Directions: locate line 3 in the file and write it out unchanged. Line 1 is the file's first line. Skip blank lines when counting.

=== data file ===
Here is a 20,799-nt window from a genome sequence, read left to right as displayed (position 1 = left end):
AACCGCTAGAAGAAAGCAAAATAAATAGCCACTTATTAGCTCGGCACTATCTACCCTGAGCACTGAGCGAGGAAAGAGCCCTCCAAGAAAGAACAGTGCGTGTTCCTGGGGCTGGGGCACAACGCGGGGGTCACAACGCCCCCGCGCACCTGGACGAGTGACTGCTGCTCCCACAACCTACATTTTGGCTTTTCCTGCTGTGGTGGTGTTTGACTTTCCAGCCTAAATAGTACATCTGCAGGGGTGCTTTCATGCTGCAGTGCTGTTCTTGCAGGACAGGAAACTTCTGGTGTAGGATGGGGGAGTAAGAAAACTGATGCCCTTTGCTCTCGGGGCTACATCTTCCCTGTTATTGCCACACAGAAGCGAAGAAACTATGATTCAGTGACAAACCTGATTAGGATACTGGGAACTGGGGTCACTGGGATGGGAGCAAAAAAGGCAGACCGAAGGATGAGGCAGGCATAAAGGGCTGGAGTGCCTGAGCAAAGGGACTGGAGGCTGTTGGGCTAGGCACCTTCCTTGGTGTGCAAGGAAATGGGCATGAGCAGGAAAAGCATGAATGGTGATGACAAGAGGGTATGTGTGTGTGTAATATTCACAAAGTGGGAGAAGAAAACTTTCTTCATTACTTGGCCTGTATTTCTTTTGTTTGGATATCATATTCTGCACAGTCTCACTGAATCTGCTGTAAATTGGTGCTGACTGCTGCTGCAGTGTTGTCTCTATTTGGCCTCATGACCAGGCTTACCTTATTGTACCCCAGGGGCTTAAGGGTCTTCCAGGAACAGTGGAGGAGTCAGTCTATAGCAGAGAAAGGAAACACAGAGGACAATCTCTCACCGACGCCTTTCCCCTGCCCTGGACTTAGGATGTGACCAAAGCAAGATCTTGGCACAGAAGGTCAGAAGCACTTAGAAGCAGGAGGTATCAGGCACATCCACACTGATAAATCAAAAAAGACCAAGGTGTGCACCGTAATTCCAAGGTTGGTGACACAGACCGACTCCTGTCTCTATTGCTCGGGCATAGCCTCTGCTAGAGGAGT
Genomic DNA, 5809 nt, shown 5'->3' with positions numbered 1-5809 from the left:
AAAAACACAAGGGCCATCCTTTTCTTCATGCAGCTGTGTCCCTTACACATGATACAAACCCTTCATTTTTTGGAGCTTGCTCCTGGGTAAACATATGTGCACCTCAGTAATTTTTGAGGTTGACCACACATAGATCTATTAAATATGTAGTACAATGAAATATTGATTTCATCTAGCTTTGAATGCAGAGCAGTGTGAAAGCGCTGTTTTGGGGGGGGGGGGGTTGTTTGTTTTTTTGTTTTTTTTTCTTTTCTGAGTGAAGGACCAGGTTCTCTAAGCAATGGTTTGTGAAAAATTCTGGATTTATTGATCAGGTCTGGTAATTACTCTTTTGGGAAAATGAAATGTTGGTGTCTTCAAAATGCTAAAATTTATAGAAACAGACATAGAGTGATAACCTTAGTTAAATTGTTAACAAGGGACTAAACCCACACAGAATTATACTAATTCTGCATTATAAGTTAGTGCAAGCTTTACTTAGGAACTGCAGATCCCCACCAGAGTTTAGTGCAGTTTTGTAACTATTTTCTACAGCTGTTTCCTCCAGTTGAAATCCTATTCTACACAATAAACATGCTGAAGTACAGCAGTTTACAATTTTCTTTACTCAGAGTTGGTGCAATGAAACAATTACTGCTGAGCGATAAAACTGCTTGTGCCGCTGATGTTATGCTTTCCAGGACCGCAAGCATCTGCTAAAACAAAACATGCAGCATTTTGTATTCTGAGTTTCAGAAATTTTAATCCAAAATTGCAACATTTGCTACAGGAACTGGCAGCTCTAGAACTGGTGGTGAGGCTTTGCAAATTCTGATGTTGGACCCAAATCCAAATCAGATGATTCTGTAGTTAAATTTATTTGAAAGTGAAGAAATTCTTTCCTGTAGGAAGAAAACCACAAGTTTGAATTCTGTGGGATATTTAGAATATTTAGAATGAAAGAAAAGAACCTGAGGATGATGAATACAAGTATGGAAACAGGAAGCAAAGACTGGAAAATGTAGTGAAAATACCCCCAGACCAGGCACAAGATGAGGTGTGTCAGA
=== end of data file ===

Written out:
Genomic DNA, 5809 nt, shown 5'->3' with positions numbered 1-5809 from the left: